The Patient Protection and Affordable Care Act was signed into law four years ago Sunday, and contrary to its sponsors' hopes, the measure better known as Obamacare has grown less popular over time, not more. Trying to put the best possible spin on the anniversary, Health and Human Services Secretary Kathleen Sebelius offered "four big reasons to celebrate" in a blog post Friday.
Unfortunately, at least three of those reasons are, if not bogus, at least misleading. And I say this as someone who thinks the Affordable Care Act is a good thing (albeit a work in progress).
The first reason cited by Sebelius: "More than 5 million people have signed up for coverage through the health insurance marketplace." That's true, and the vast majority of those people have also followed through by paying their first premiums. But the implication is that the marketplace (the exchanges in each state where individuals can buy insurance) enabled 5 million uninsured Americans to gain coverage. And that's not true.
The exchanges run by the federal government, and several of those run by the states, don't track how many of the enrollees were previously uninsured, so it's impossible to say how many of the 5 million had lacked coverage. But research suggests that most had policies before; according to a survey by McKinsey & Co. consultancy, only 27% of those who signed up in February had been uninsured.
The second reason: "Private health insurance premiums are growing at the slowest rate in a decade and a half." Again, that's misleading. Healthcare spending has slowed noticeably in the wake of the recession, but I've yet to see any study crediting the Affordable Care Act with that change. The cost-control mechanisms in the act are largely aimed at Medicare, and they're expected to make their mark on the system gradually.
Meanwhile, the act led insurers to stop offering lower-cost policies that didn't meet a new set of coverage standards. Although the administration in effect waived those standards and urged insurers to reinstate the policies, tens of thousands of Americans had to switch to more comprehensive insurance policies that were significantly more expensive than their previous plans.
The third reason: "Today, most health plans have to cover recommended preventive services free of charge," including flu shots, blood pressure screenings and mammograms. But there is no such thing as free in healthcare. What Sebelius really means is that these services must be provided with no out-of-pocket costs; insurers still have to pay doctors and hospitals for delivering the care. As a consequence, the cost of those procedures has been built directly into premiums.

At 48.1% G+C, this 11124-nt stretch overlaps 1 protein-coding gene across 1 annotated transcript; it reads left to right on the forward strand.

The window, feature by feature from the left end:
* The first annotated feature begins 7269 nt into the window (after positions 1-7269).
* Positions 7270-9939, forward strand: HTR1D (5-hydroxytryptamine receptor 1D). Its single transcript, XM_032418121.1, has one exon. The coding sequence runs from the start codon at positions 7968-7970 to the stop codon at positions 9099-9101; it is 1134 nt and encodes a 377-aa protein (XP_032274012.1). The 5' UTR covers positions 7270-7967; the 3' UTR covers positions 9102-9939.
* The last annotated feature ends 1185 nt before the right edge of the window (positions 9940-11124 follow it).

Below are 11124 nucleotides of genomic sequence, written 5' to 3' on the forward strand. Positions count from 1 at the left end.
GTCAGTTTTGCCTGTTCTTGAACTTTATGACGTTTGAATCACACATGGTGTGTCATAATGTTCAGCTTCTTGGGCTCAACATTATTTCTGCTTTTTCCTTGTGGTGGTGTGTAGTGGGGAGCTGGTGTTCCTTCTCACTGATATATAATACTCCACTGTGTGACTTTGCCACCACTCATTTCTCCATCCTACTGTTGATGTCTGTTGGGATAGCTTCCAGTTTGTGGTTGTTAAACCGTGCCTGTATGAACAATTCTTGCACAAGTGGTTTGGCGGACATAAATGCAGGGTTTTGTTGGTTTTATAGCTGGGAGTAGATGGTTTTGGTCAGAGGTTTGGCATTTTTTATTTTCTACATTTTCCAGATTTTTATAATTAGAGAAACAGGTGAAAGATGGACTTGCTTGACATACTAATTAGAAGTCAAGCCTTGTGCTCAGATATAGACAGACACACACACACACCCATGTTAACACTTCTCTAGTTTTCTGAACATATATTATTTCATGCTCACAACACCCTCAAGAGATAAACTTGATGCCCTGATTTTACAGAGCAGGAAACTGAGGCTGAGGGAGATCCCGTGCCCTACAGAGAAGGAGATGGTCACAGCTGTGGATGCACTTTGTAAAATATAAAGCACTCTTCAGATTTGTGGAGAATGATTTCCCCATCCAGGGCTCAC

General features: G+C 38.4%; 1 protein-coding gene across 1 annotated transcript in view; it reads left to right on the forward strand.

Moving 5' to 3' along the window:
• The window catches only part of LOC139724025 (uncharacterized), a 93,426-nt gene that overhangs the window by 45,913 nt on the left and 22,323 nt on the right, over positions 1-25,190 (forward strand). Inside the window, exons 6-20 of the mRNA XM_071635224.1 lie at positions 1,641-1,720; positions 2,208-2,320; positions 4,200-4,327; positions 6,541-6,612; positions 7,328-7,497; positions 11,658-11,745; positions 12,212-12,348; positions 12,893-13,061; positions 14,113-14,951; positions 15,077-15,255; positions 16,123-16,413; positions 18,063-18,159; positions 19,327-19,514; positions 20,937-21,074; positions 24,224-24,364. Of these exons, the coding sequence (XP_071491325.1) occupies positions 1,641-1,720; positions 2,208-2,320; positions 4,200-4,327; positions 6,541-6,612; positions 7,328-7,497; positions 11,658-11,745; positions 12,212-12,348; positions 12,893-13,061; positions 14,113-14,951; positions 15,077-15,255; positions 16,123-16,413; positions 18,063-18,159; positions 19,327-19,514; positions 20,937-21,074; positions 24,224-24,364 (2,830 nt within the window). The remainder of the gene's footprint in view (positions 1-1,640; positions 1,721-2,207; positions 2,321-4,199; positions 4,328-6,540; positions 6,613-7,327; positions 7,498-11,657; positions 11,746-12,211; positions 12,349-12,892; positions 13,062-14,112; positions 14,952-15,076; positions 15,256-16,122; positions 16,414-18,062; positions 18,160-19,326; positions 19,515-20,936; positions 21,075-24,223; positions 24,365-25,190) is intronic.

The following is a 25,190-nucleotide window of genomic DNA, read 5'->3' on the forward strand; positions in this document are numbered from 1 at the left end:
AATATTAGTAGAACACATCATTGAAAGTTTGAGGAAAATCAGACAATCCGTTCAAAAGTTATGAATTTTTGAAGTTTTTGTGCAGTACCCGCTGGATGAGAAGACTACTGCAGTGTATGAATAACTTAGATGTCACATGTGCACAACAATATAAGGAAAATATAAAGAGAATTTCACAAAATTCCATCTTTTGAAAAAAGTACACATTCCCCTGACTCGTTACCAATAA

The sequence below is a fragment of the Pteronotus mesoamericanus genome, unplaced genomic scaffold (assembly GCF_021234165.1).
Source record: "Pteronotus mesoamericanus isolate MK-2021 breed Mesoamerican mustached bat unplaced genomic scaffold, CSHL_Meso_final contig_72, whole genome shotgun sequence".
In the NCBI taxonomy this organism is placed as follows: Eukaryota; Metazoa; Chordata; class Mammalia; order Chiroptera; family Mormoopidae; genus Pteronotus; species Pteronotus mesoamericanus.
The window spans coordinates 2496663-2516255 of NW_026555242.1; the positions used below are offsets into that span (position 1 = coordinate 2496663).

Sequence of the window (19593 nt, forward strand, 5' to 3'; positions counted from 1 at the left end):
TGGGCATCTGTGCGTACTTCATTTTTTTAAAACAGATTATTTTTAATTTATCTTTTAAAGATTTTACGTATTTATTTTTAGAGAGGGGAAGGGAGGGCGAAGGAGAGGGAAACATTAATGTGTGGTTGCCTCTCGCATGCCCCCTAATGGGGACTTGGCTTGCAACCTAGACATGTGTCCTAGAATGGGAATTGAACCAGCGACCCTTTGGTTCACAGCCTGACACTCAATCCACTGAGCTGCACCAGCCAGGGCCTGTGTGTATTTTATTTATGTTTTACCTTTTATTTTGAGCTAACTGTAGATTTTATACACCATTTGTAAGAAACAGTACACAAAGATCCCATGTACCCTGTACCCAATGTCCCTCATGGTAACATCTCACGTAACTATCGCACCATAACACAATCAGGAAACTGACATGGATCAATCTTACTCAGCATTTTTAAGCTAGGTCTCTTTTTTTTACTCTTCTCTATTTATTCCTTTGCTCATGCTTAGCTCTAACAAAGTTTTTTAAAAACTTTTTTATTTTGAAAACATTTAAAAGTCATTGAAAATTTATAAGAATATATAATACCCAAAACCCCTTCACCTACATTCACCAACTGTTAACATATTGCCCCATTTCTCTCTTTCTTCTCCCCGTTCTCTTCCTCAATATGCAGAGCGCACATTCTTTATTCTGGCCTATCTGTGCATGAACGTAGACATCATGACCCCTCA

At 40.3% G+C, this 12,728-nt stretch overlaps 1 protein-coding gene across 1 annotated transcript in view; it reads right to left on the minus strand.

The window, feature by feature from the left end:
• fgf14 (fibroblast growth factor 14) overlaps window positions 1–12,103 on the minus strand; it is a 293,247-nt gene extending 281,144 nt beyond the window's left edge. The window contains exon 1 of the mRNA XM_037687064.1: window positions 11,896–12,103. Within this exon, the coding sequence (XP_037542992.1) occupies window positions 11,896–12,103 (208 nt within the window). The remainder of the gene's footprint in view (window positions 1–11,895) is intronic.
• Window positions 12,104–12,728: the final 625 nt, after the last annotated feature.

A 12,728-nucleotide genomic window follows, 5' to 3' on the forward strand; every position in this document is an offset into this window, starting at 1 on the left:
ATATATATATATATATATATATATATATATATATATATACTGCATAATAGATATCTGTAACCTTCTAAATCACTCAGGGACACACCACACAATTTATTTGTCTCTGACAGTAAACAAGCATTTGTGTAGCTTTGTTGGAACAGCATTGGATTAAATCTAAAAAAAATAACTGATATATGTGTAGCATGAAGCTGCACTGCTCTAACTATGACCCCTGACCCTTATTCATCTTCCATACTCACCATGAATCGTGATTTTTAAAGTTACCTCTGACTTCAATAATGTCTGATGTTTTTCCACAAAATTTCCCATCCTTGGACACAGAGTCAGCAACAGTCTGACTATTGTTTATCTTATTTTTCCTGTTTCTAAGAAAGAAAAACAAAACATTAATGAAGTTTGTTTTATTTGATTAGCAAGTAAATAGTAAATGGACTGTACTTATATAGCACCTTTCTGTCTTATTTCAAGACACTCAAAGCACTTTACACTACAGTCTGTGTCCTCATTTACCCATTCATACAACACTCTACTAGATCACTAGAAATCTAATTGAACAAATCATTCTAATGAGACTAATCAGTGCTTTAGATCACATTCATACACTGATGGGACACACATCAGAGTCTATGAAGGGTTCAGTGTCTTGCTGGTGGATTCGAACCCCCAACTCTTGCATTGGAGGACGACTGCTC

Some advocates of the change argue that preventive services save money in the long run by finding problems before they grow into much more expensive conditions. Some research, however, suggests that screenings may also lead to more conditions being discovered and treated for longer periods, increasing the amount of healthcare spending.
The final reason cited by Sebelius: "[The] Medicare program is stronger than ever." I won't quibble with that, other than to note that Medicare doctors and hospitals and the Medicare Advantage program were all targeted with cost-saving changes that have yet to be fully implemented.
There are plenty of good things to trumpet about the Affordable Care Act, as the consumer group Health Access pointed out in a report Friday. These include the insurance market reforms that help those with preexisting conditions obtain coverage they can afford, the measures to promote higher-quality care and the experiments with payment systems that give doctors a financial incentive to keep patients healthy rather than profiting from their maladies. The administration should focus on those benefits should the act have a fifth anniversary.
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